A large crowd gathered Wednesday morning along Queen Street at the Court House for the commemorative wreath laying ceremony at the Cenotaph.
David Orazietti MPP joined veterans and members of the community at Remembrance Day services in recognition of the sacrifices made by veterans in Sault Ste. Marie and across Canada.the commemorative wreath laying ceremony at the Cenotaph.
The following is a statement issued by David Orazietti MPP:
On November 11th Canadians across the country pause to acknowledge the Service men and women who lost their lives in wars and conflicts, as well as those currently serving our country at home and abroad.
It is our duty to gather together in solemn remembrance to honour the sacrifices of Canadian soldiers and to wear a poppy as a symbol that we will never forget.
We salute those who serve or have served the nation with courage and honour. This Remembrance Day please take a moment to reflect on those who defend Canada’s freedom. On Remembrance Day, we come together as a community to recognize the outstanding courage and sacrifices of Canada’s men and women in uniform.
Terry Sheehan marked Remembrance Day for the first time as Sault Ste. Marie MP, Sheehand issued the following statement:
Our Veterans exhibit the very best of what it means to be Canadian. Today, as on all days we express our deepest gratitude to those that have protected our democratic rights and freedoms.
Lest we forget
Terry Sheehan, Sault Ste. Marie MP
OTTAWA – As the great bell in the nearby Peace Tower tolled 11, a solemn, two-minute silence fell over a crowd of thousands surrounding the National War Memorial for the annual Remembrance Day ceremony.
Stooped veterans, some wrapped in blankets against the November chill, joined serving members of the Forces and hundreds of ordinary Canadians who lined the sidewalks around the towering granite and bronze memorial under overcast skies.
The silence was broken by the skirl of a piper.
The traditional ritual opened with a bugler sounding the sad notes of the Last Post.
An artillery battery by the East Block of the Parliament Buildings boomed out a 21-gun salute.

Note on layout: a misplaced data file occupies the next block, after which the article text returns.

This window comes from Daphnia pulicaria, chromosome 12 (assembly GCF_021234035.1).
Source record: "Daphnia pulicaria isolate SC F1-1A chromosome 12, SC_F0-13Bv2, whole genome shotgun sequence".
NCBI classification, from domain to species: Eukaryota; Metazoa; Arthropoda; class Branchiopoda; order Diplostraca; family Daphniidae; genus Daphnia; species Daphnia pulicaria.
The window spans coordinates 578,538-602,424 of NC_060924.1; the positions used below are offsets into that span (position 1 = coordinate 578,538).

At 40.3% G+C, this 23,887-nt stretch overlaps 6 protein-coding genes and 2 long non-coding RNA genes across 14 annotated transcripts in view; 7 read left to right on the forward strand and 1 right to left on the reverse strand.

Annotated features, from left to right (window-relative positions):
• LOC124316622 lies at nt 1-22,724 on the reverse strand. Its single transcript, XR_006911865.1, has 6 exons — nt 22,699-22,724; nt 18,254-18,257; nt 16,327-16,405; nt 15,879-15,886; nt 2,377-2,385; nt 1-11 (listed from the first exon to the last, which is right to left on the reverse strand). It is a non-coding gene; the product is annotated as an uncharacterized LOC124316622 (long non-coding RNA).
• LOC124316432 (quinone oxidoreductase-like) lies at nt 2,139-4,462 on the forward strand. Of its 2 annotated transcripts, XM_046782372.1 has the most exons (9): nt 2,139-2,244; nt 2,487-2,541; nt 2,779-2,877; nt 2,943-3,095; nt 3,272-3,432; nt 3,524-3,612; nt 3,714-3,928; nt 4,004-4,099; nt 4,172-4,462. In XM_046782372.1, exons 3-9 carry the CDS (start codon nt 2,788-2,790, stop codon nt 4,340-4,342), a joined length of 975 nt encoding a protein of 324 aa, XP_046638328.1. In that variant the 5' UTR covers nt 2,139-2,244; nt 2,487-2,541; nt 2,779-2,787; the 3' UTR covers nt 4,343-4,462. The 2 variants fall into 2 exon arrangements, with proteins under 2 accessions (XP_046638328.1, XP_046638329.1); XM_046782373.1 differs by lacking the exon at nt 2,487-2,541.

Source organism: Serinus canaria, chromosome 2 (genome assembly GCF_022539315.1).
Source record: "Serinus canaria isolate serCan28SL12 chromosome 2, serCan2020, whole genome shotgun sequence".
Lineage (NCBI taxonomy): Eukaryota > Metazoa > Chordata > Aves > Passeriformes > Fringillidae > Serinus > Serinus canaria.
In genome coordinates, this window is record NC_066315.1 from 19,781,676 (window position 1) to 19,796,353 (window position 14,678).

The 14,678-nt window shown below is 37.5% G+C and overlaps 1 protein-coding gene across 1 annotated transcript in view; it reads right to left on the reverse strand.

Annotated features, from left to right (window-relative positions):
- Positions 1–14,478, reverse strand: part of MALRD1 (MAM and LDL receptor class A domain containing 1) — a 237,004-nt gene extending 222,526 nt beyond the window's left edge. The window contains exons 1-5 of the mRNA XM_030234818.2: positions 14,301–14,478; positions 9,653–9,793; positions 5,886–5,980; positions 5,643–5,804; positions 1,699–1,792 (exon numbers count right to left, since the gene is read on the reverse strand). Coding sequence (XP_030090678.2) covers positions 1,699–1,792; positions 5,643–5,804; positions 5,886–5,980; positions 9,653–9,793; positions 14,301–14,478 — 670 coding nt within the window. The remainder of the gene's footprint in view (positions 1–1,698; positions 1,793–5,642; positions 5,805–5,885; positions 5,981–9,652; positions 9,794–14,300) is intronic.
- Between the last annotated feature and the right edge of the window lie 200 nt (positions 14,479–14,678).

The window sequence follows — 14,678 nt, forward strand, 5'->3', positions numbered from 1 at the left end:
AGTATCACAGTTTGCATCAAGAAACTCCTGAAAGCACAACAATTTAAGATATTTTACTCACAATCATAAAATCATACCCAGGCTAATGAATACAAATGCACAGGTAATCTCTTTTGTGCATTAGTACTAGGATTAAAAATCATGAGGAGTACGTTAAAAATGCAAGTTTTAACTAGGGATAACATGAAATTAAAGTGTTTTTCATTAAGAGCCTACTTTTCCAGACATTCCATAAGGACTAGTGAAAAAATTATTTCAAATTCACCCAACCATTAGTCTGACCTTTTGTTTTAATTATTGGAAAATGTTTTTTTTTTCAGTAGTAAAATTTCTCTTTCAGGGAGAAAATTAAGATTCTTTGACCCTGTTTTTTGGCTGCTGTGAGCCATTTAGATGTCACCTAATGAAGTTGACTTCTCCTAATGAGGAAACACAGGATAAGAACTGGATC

The first crash of the guns startled a toddler in the crowd to tears, but the thundering noise stopped moments later and she stared, wide-eyed as a pair of CF-18 jets snarled overhead in a flypast.
A chaplain recited a long list of battles, from Vimy Ridge to Afghanistan, saying the names of the dead must never be forgotten.
Gov. Gen. David Johnston wore a naval officer’s uniform as he placed a wreath at the memorial. Prime Minister Justin Trudeau walked bareheaded to place his tribute.
Johnston said he is deeply grateful for the sacrifices made by veterans.
“Serving others is never easy, particularly for those who serve in uniform,” he said in a statement.
“These women and men risk their lives every day for ideals that we sometimes take for granted. But some things are worth the risk.
“Our freedoms are worth struggling for. Peace is worth striving for. Family and community are worth sacrificing for.”
In a statement, Trudeau paid tribute to generations of sacrifice.
“Members of our Armed Forces — past and present — routinely put their lives on the line for our country,” he said. “They represent the very best of what it means to be Canadian.”
The ceremony included Sheila Anderson of Yellowknife, the Silver Cross mother representing all mothers who have lost children in military service.
She leaned on a cane as she placed her wreath.
Her son, Cpl. Jordan Anderson, was killed by a roadside bomb in Afghanistan in July 2007.
A children’s choir sang In Flanders Fields as dignitaries filed up to place wreaths against the memorial.